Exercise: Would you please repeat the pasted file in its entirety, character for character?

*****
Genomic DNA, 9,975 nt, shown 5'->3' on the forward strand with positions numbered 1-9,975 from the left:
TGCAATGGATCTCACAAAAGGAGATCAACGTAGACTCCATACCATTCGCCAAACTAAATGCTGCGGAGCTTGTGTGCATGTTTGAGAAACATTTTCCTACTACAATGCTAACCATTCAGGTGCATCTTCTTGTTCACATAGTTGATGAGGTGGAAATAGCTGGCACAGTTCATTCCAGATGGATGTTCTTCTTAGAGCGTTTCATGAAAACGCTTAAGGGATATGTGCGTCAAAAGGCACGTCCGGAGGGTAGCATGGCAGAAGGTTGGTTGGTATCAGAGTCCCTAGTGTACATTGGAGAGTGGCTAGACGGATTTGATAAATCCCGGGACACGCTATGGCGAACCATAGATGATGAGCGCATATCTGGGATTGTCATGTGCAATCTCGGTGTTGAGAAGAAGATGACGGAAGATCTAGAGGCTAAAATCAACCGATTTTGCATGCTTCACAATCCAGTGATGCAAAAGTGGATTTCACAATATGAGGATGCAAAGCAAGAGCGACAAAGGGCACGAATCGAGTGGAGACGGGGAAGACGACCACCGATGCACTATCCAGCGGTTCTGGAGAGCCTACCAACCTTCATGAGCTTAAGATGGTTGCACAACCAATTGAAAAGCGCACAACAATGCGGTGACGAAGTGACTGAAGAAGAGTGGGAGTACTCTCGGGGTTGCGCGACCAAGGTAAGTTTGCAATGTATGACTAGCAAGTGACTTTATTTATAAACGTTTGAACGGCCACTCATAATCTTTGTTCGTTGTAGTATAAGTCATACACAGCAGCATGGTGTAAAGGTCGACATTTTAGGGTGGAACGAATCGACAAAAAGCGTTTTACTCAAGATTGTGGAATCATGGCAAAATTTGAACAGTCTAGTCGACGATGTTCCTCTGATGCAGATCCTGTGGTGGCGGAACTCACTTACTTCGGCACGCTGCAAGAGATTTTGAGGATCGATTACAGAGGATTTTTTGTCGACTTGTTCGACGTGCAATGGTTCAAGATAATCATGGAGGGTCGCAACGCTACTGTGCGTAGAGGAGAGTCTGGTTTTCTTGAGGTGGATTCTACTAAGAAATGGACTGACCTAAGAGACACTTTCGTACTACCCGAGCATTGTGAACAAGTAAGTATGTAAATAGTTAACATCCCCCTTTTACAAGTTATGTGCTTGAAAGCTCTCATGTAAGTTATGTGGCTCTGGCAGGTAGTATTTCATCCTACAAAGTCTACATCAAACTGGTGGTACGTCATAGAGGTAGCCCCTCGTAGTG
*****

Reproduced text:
Genomic DNA, 9,975 nt, shown 5'->3' on the forward strand with positions numbered 1-9,975 from the left:
TGCAATGGATCTCACAAAAGGAGATCAACGTAGACTCCATACCATTCGCCAAACTAAATGCTGCGGAGCTTGTGTGCATGTTTGAGAAACATTTTCCTACTACAATGCTAACCATTCAGGTGCATCTTCTTGTTCACATAGTTGATGAGGTGGAAATAGCTGGCACAGTTCATTCCAGATGGATGTTCTTCTTAGAGCGTTTCATGAAAACGCTTAAGGGATATGTGCGTCAAAAGGCACGTCCGGAGGGTAGCATGGCAGAAGGTTGGTTGGTATCAGAGTCCCTAGTGTACATTGGAGAGTGGCTAGACGGATTTGATAAATCCCGGGACACGCTATGGCGAACCATAGATGATGAGCGCATATCTGGGATTGTCATGTGCAATCTCGGTGTTGAGAAGAAGATGACGGAAGATCTAGAGGCTAAAATCAACCGATTTTGCATGCTTCACAATCCAGTGATGCAAAAGTGGATTTCACAATATGAGGATGCAAAGCAAGAGCGACAAAGGGCACGAATCGAGTGGAGACGGGGAAGACGACCACCGATGCACTATCCAGCGGTTCTGGAGAGCCTACCAACCTTCATGAGCTTAAGATGGTTGCACAACCAATTGAAAAGCGCACAACAATGCGGTGACGAAGTGACTGAAGAAGAGTGGGAGTACTCTCGGGGTTGCGCGACCAAGGTAAGTTTGCAATGTATGACTAGCAAGTGACTTTATTTATAAACGTTTGAACGGCCACTCATAATCTTTGTTCGTTGTAGTATAAGTCATACACAGCAGCATGGTGTAAAGGTCGACATTTTAGGGTGGAACGAATCGACAAAAAGCGTTTTACTCAAGATTGTGGAATCATGGCAAAATTTGAACAGTCTAGTCGACGATGTTCCTCTGATGCAGATCCTGTGGTGGCGGAACTCACTTACTTCGGCACGCTGCAAGAGATTTTGAGGATCGATTACAGAGGATTTTTTGTCGACTTGTTCGACGTGCAATGGTTCAAGATAATCATGGAGGGTCGCAACGCTACTGTGCGTAGAGGAGAGTCTGGTTTTCTTGAGGTGGATTCTACTAAGAAATGGACTGACCTAAGAGACACTTTCGTACTACCCGAGCATTGTGAACAAGTAAGTATGTAAATAGTTAACATCCCCCTTTTACAAGTTATGTGCTTGAAAGCTCTCATGTAAGTTATGTGGCTCTGGCAGGTAGTATTTCATCCTACAAAGTCTACATCAAACTGGTGGTACGTCATAGAGGTAGCCCCTCGTAGTG